Family trajectories and child well-being in the early years of childhood
Kathleen E. Kiernan, University of York
Fiona Mensah, University of York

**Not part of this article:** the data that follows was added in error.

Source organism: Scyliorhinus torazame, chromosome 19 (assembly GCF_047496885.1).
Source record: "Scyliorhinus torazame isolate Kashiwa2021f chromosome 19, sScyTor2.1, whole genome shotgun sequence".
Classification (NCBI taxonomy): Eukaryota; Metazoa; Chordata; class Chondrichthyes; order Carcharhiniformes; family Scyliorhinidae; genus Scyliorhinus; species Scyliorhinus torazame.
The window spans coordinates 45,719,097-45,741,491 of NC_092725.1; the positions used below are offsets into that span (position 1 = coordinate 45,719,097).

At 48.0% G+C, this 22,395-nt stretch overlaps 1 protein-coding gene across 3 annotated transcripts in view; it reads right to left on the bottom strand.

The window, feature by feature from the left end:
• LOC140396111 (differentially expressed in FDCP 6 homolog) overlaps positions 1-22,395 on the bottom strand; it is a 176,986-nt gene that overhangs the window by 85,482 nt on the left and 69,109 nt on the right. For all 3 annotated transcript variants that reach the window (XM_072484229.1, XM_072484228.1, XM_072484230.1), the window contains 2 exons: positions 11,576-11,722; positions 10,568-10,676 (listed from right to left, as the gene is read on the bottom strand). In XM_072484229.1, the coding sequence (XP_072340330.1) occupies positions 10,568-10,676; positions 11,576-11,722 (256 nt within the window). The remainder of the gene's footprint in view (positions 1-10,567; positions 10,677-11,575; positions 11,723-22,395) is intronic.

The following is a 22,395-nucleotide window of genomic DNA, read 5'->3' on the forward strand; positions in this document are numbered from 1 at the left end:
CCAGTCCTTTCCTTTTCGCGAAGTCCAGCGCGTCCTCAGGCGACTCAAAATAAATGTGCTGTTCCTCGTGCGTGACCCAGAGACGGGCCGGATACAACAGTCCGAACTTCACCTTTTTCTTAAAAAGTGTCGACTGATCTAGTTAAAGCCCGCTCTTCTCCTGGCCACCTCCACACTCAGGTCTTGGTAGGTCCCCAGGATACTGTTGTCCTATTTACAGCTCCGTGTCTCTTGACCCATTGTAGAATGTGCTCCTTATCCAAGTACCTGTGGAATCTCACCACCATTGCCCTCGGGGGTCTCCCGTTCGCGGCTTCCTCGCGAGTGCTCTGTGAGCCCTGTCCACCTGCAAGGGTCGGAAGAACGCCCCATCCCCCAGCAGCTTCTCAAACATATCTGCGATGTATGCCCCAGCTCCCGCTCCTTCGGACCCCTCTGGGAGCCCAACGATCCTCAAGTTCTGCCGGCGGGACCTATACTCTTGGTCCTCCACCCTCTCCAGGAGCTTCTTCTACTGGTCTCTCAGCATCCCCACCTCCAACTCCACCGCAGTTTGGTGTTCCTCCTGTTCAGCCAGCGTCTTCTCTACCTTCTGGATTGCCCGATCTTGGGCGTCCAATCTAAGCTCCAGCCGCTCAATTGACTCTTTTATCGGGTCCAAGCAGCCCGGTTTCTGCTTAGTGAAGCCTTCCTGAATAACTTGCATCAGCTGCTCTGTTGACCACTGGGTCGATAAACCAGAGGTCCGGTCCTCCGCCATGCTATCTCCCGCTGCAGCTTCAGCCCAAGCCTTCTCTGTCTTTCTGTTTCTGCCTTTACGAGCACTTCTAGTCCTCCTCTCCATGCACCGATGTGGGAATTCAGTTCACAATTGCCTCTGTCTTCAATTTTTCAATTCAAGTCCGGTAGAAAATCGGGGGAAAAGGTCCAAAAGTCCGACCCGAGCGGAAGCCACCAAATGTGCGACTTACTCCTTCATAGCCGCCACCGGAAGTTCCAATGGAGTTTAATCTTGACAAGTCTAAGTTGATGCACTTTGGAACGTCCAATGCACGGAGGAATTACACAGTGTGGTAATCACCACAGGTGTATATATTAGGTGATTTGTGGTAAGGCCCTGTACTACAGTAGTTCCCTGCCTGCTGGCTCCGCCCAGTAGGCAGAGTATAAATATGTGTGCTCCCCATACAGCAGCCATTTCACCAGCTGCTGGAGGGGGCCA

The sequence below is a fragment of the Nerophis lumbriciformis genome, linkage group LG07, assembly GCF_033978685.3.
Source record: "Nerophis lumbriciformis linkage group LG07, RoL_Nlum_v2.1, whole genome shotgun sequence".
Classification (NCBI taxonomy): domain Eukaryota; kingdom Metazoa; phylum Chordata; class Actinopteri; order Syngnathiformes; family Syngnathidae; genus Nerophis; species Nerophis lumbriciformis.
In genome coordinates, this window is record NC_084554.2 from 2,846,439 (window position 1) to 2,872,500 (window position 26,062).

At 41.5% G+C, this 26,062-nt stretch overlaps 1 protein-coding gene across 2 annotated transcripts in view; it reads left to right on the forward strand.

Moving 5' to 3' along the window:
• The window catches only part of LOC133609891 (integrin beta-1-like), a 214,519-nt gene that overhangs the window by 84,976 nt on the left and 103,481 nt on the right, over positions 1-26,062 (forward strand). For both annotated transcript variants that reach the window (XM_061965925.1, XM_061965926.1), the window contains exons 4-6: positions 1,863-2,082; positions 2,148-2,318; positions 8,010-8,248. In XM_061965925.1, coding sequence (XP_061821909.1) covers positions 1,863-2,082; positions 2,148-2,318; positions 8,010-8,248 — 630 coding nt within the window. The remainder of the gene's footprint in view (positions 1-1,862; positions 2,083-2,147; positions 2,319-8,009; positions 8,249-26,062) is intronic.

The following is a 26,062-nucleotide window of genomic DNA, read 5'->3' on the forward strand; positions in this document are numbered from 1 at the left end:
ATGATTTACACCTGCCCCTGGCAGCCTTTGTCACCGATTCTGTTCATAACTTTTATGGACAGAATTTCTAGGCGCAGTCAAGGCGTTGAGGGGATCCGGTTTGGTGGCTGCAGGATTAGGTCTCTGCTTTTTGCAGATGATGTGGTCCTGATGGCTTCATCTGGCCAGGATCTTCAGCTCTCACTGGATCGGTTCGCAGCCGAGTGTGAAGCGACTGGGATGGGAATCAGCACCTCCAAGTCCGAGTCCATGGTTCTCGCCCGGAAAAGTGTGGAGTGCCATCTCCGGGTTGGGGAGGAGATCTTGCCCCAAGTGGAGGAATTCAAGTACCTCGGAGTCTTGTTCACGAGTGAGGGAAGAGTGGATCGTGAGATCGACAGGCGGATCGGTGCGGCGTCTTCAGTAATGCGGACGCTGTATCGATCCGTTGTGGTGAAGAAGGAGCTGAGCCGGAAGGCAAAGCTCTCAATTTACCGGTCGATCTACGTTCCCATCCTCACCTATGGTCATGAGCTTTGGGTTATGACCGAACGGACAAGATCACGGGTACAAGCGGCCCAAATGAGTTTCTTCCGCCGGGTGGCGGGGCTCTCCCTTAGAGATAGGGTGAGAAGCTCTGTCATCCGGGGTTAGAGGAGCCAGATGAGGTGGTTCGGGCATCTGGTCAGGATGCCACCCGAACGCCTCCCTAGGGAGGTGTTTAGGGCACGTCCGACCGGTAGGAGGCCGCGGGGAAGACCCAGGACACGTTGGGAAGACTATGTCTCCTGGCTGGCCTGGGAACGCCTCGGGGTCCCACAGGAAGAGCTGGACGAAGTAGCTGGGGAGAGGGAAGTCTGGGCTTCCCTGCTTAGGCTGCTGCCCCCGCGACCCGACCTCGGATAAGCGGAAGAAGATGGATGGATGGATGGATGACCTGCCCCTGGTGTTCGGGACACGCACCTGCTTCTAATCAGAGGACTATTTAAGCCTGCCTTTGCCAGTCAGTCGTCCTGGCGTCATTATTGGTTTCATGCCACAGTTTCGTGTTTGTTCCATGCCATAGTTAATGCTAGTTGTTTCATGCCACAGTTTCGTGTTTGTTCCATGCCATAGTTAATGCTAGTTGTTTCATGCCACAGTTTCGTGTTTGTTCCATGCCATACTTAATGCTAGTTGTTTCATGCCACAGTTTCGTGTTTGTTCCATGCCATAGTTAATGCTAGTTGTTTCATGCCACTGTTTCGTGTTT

Data from the UK Millennium Cohort Study which has followed over 18000 children born in 2001 is used to examine the potential consequences for children of being born into different family settings and whether subsequent family trajectories matter. Firstly, we map the family trajectories of children born into four different settings: to married parents, cohabiting parents and to solo mothers who were and were not in a relationship with the father at the time of the birth. The subsequent partnership behaviour of these parents over the first five years of the child’s life provides a handle on the extent to which there is stability and change in the lives of the children. Secondly, we identify how families with differing histories vary across a range of social, economic, emotional and health domains. Thirdly, we analyse how children with differing family histories are faring with respect to their emotional development as assessed at age 5 years.